appointment as Commissioner of Scottish Fisheries. On the occasion of the general election in 1874, the committee for securing the return of a Liberal member for the borough of Bandon selected him for nomination, at the same time offering to relieve him from the necessity of pledging himself on any of the special questions which then formed a prominent element in Irish politics, but he declined the proffered honour. The same year, on the resignation of Mr. Bentham, he was elected to the presidency of the Linnean Society, and President of the British Association for the Advancement of Science at the meeting held at Sheffield in 1879. On the completion of the exploring voyage of the "Challenger," the large collection of Hydroida made during that great expedition was assigned to him for determination and description—a service which he had already performed for the Hydroida collected during the exploration of the Gulf Stream under the direction of the United States Government. Results of his original investigations are contained in memoirs published in the Philosophical Transactions, the Transactions of the Royal Society of Edinburgh, and the Transactions of the Royal Irish Academy, as well as in Reports presented to the British Association for the Advancement of Science, and to the Mus. Comp. Zool. Harvard University, and in communications to the Annals of Natural History, the Quarterly Journal of Microscopic Science, and other scientific journals. His more elaborate works are "A Monograph of the Freshwater Polyzoa," fol. 1856, and "A Monograph of the Gymnoblastic Hydroids," fol. 1871–72, both published by the Ray Society, and largely illustrated with coloured plates.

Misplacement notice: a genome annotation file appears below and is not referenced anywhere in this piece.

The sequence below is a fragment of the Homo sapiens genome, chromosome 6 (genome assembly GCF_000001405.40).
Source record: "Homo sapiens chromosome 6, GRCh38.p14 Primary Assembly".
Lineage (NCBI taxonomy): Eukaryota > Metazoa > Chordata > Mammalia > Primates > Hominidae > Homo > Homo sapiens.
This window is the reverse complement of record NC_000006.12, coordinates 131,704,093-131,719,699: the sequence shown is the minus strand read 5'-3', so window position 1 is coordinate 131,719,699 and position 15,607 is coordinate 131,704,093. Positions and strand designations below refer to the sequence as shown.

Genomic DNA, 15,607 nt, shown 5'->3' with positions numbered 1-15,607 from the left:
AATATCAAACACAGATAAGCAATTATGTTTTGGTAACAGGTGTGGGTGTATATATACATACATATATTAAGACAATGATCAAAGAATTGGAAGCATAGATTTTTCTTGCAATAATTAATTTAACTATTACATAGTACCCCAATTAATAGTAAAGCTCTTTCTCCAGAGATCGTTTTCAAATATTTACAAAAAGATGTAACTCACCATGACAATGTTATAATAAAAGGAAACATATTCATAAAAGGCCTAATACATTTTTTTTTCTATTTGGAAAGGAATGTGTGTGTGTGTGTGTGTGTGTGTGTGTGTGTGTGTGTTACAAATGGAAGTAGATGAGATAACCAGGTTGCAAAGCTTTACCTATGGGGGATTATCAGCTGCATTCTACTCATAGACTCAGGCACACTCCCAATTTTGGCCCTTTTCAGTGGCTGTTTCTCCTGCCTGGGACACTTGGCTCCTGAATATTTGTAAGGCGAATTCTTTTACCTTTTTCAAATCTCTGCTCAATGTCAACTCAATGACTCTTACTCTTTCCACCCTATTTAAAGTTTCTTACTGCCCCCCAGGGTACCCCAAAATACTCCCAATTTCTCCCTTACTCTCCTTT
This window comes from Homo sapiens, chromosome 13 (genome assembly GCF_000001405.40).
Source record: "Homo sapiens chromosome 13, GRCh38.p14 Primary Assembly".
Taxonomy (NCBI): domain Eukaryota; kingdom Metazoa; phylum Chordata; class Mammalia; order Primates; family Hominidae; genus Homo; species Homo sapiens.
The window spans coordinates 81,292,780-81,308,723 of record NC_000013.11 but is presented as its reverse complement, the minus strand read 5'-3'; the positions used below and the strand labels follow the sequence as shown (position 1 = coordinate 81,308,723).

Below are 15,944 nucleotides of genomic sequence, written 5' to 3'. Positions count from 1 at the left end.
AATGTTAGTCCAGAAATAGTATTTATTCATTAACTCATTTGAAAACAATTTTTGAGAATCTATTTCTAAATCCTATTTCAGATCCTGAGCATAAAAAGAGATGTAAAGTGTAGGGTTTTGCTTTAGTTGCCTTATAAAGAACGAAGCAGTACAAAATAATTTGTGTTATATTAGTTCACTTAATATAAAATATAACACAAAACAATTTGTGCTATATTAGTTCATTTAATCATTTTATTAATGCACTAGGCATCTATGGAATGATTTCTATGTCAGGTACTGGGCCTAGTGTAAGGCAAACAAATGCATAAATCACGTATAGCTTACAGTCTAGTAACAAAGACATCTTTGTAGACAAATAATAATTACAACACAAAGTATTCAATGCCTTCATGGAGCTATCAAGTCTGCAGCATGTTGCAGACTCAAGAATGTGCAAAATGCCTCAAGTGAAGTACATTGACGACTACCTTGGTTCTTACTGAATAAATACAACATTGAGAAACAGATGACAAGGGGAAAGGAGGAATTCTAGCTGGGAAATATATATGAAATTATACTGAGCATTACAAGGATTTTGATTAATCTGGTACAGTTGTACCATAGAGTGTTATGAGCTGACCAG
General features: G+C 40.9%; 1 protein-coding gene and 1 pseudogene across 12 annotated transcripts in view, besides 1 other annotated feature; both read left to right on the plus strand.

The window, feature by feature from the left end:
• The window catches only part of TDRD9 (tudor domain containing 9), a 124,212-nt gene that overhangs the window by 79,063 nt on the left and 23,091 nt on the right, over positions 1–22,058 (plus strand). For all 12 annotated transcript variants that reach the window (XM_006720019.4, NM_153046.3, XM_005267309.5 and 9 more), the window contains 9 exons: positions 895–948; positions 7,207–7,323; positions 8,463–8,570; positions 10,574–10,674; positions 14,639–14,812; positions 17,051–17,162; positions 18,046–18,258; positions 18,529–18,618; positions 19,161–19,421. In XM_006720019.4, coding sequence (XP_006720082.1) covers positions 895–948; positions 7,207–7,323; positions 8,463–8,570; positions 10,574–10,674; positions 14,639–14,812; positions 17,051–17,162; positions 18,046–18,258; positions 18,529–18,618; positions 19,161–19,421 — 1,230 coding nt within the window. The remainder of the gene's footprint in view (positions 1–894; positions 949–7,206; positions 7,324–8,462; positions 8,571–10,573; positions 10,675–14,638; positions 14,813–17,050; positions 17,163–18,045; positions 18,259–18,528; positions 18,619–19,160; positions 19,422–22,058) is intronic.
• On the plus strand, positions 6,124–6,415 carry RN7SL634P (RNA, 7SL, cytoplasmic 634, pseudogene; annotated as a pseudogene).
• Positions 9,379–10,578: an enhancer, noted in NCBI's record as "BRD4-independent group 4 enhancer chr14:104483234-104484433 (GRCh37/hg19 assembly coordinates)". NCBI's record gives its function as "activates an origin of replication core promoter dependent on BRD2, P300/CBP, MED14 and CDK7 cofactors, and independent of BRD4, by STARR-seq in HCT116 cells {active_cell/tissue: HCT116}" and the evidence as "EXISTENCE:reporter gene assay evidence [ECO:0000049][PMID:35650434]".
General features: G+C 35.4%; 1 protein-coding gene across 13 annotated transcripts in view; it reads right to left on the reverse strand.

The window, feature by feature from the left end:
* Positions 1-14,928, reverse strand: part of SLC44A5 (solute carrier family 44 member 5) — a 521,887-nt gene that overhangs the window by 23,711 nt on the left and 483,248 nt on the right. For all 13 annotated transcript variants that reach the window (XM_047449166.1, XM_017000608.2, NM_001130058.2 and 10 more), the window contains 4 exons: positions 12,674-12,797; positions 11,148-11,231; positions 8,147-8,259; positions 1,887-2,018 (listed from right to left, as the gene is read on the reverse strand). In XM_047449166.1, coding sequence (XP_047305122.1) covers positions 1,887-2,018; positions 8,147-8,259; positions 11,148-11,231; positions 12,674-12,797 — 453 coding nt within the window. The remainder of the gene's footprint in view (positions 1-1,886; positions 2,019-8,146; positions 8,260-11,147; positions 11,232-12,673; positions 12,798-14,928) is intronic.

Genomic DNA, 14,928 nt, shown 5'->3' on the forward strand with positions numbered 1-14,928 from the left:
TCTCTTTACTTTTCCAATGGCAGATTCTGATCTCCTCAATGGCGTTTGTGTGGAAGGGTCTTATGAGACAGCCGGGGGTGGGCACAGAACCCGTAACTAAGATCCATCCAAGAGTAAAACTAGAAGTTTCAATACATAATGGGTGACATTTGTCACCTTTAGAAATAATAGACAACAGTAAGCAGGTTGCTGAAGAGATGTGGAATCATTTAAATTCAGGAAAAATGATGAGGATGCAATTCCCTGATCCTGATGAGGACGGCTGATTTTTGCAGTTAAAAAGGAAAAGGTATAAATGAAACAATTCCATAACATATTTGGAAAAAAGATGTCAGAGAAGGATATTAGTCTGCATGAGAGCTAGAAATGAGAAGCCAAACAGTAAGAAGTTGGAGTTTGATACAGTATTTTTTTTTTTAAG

ALLON, The Rev. Henry, D.D., Congregational minister, was born on the 13th of Oct. 1818, at Welton, near Hull, Yorkshire, and educated for the ministry at Cheshunt College, Hertfordshire. In Jan., 1844, he was appointed minister of Union Chapel, Islington, officiating at first as co-pastor with the Rev. Thomas Lewis, on whose death, in 1852, he became sole pastor. He was chairman of the Congregational Union in 1864–5. Although for the space of thirty-eight years he has been actively engaged in the pastoral and public duties of his ministry, he has found time to contribute largely to periodical literature, including the Contemporary Review; and Cassell's Biblical Educator. He also contributed an Essay on Worship to "Ecclesia," a volume of Essays edited by Dr. Reynolds. He wrote a "Memoir of the Rev. J. Sherman," which was originally published in 1863, and has passed through three editions; also a critical biography of the Rev. Dr. Binney, prefixed to a posthumous volume of his sermons, which he edited. In 1876 he published a volume of sermons, entitled "The Vision of God," which has gone through three editions. He has done much to promote church music in the Nonconformist churches, and compiled the "Congregational Psalmist," which is very extensively used in dissenting places of worship. Since 1865, he has been editor of the British Quarterly Review. In 1871 he received the honorary degree of D.D. from Yale College, New Haven, Connecticut. A new church, or "Congregational Cathedral," erected for him in Compton Terrace, Islington, at a cost of £41,466, was opened in Dec., 1877. In 1881 he was for the second time chairman of the Congregational Union in its Jubilee year.
ALMA-TADEMA, Lawrence, R.A., a distinguished painter, was born at Dronryp, in the Netherlands, Jan. 8, 1836. He was intended for one of the learned professions, and in training for it the works of the ancient classical writers of course engrossed much